02 September 2021


The UK’s logistics industry is facing number of issues which are threatening the supply of goods and services across the country.

From Brexit to the ‘pingdemic’, from driver shortages to Clean Air Zones, there are myriad issues for transport managers to cope with, according to road transport body Logistics UK.

Issue 1: A shortage of skilled drivers…

Recruiting and retaining drivers is proving to be a challenge, especially for HGV class drivers (and has been for a number of years).

It is estimated that the logistics sector is facing a shortage of 90,000 HGV drivers, while getting new drivers on-board is being hampered by a bottleneck of HGV training and testing at the Driver and Vehicle Standards Agency (DVSA), according to Logistics UK’s policy director Elizabeth de Jong, and "many employers are confused about how to access vital funding in order to recruit and train new workers”.

To counter this, Logistics UK has produced a free guide for employers across the sector. It can be downloaded here.

Issue 2: ...and a lack of HGV training and testing

The Government has pledged to tackle the backlog of testing and training slots being made available by the DVSA – the backlog currently stands at 45,000 tests.

It is good to see the urgent focus placed by Government on increased HGV driver testing as this is the biggest blocker to new entrants entering the workforce,” added de Jong, “but without targets and a workable timeline, this is simply a statement of intent. We need to know how soon the backlog of test passes can be cleared more swiftly, as we estimate at current rates this will take 27 weeks (i.e. until the end of January 2022).

Issue 3: The ‘pingdemic’

The fall-out from Covid-19 will be felt for years to come across all sectors, but the main issue facing logistics at the current time is the ‘pingdemic’ – workers told to isolate because they have been in close contact with someone who has tested positive.

While changes to the isolation rules for fully vaccinated workers have now been introduced, there is still the chance for business disruption because of potential exposure to the virus.

Elizabeth de Jong said: "Logistics as a sector is flexible and adaptable and has maintained supplies of everything UK plc needs throughout the pandemic.

Many of our workers operate in isolation and the risk of infection passing between them is very low – however, for those in warehouses and distribution centres, the risk is higher.

Having deemed logistics a ‘key’ industry at the start of the pandemic, the Government should be maintaining this designation and providing a blanket exemption for the industry. This will provide resilience for the UK’s supply chain and prevent unnecessary administration time being wasted.

Issue 4: Clean Air Zones

A host of Clean Air Zones have either launched, or will go live, this year, creating an operational headache for transport managers, says Logistics UK.

Schemes are operating or will operate in Birmingham, Bath, Oxford, Bristol, Portsmouth as well as an extension to the London Low Emission Zone. Manchester is poised to launch its scheme in 2022. All the zones have different criteria and tariffs, so potentially a vehicle delivering in Bath may cost more than the same model operating in Oxford. It’s also worth noting that there are fines of up to £1,000 if a vehicle enters a CAZ incorrectly.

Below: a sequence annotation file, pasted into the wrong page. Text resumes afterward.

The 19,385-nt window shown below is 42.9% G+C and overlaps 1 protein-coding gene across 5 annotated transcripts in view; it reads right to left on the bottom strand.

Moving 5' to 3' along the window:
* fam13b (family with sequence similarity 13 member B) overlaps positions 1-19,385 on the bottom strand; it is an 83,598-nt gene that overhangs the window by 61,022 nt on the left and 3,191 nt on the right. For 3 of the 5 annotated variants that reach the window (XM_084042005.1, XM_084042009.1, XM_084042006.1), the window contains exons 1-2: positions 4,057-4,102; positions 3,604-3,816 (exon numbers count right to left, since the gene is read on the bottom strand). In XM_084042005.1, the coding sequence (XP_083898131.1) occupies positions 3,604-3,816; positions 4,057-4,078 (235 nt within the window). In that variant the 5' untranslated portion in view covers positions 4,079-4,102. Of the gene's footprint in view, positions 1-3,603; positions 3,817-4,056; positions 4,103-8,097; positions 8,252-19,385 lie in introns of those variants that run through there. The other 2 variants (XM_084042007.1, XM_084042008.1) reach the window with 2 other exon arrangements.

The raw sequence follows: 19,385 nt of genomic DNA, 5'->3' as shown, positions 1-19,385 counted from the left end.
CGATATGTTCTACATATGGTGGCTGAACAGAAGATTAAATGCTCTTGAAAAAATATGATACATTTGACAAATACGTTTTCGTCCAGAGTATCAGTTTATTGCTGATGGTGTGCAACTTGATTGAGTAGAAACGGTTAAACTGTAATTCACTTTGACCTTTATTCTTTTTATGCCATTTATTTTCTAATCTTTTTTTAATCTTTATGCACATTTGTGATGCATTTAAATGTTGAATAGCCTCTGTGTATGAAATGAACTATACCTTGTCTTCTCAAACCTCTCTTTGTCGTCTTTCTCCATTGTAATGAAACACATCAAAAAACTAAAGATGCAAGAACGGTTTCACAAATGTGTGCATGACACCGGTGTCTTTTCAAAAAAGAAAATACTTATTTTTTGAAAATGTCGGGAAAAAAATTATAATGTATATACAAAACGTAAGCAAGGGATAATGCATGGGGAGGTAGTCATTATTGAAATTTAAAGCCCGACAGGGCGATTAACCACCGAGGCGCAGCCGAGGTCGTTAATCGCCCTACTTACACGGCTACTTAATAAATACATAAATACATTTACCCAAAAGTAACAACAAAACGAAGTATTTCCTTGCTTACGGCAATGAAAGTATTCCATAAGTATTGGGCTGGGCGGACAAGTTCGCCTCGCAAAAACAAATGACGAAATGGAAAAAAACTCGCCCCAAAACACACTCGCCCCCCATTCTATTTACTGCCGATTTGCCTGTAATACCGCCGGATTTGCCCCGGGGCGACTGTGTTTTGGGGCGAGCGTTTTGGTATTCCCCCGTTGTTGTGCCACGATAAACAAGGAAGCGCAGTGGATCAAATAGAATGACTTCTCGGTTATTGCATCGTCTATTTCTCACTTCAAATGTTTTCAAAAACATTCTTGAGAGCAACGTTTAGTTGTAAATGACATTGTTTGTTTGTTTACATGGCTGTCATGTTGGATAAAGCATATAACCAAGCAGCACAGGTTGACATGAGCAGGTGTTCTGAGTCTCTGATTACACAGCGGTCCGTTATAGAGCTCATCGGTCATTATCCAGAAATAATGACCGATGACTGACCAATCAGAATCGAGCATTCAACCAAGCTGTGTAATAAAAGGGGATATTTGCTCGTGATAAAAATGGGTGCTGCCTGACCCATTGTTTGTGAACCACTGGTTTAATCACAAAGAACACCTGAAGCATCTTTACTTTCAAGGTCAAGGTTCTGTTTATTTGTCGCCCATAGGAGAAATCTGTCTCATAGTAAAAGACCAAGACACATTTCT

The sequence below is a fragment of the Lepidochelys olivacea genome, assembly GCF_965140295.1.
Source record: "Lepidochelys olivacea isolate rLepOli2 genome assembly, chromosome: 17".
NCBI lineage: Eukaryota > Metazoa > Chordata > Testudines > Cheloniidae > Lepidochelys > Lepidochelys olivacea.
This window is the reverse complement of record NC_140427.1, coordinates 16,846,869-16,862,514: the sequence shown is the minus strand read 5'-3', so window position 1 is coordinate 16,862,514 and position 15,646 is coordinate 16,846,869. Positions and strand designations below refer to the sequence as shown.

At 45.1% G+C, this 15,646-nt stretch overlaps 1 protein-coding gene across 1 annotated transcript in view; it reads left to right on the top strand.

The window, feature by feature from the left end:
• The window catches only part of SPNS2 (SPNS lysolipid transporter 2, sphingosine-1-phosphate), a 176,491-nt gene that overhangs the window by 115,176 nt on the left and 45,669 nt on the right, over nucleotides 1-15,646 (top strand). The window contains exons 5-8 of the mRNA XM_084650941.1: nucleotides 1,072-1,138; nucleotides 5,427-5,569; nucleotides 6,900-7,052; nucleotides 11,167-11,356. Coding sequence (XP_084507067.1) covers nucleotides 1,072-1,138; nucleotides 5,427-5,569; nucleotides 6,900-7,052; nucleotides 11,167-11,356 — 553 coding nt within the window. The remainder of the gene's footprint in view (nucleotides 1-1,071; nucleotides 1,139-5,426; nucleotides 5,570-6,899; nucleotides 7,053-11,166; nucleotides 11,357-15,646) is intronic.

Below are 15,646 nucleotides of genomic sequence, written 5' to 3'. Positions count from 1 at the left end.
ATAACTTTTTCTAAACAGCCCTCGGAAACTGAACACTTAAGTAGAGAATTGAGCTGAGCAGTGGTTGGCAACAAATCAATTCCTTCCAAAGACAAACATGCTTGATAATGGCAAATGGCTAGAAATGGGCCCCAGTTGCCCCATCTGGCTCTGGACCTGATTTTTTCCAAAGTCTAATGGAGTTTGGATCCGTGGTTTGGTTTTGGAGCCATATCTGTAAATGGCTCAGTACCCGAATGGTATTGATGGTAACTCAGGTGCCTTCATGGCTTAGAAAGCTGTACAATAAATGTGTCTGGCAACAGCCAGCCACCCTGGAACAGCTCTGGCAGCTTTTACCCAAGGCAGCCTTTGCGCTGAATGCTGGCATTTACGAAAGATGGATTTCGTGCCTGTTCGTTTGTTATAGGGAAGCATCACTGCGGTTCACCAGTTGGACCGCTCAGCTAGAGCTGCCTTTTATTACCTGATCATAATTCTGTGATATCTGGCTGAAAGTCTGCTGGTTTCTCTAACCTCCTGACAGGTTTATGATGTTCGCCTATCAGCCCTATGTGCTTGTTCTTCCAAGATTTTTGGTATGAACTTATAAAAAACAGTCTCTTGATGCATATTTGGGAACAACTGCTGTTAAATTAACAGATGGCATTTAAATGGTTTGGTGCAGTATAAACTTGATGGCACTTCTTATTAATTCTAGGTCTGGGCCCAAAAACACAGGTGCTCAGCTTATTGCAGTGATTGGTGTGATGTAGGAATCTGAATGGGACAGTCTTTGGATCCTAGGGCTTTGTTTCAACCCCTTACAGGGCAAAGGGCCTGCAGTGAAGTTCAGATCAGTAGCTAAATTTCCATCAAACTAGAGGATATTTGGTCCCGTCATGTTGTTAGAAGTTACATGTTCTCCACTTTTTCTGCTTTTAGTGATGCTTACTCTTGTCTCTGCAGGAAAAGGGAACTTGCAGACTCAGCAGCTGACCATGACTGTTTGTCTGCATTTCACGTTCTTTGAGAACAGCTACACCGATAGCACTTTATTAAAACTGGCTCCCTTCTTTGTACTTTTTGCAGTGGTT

For more information of CAZs, read our article here. 

Issue 5: Potential changes to the London Congestion Charge

Transport for London is consulting on plans to reduce the hours of operation of the scheme, but keeping a higher £15 charge rate at certain times. The move aims to restore the scheme to its pre-pandemic operation, albeit with higher pricing and weekend charging.

Natalie Chapman, Logistics UK’s head of policy - South, said: “We have long campaigned for flexibility surrounding delivery hours to encourage and enable businesses to carry out their deliveries at less congested times to reduce emissions, improve the safety of vulnerable road users and increase operational efficiency. Moving back to the original timings provides additional flexibility to retime deliveries and is supported by our members.

However, we oppose the proposal to retain the higher £15 charge and weekend charging, which simply amounts to an additional tax for logistics businesses who currently have little alternative but to use lorries and vans to keep London stocked with all the goods the population needs.

Issue 6: Brexit

The multitude of issues surrounding Brexit continue to rumble on as the UK and the European Union seek to find a workable solution to the issue of cross-border trade (in particular concerning Northern Ireland).

In terms of logistics, the driver shortage problem needs urgent attention, according to Logistics UK, with a seasonal visa for European HGV drivers the simple way to tackle problem.

The group’s chief executive, David Wells, said: “During the pandemic, all driving tests were suspended. At the same time, 79,000 European logistics workers returned to their home countries – and this, combined with an existing shortage of HGV drivers, has meant that haulage firms are now struggling to recruit new drivers – a problem which will be exacerbated by summer holidays for those who have worked so tirelessly throughout the pandemic.

The Government recently granted temporary visa status for agricultural workers to ensure that important crops are picked and made available for UK consumers. But without temporary visa status for the drivers to move this food to where it is needed, the supply chain will break down at the first hurdle. The two sectors work hand in hand and should be treated in the same way.

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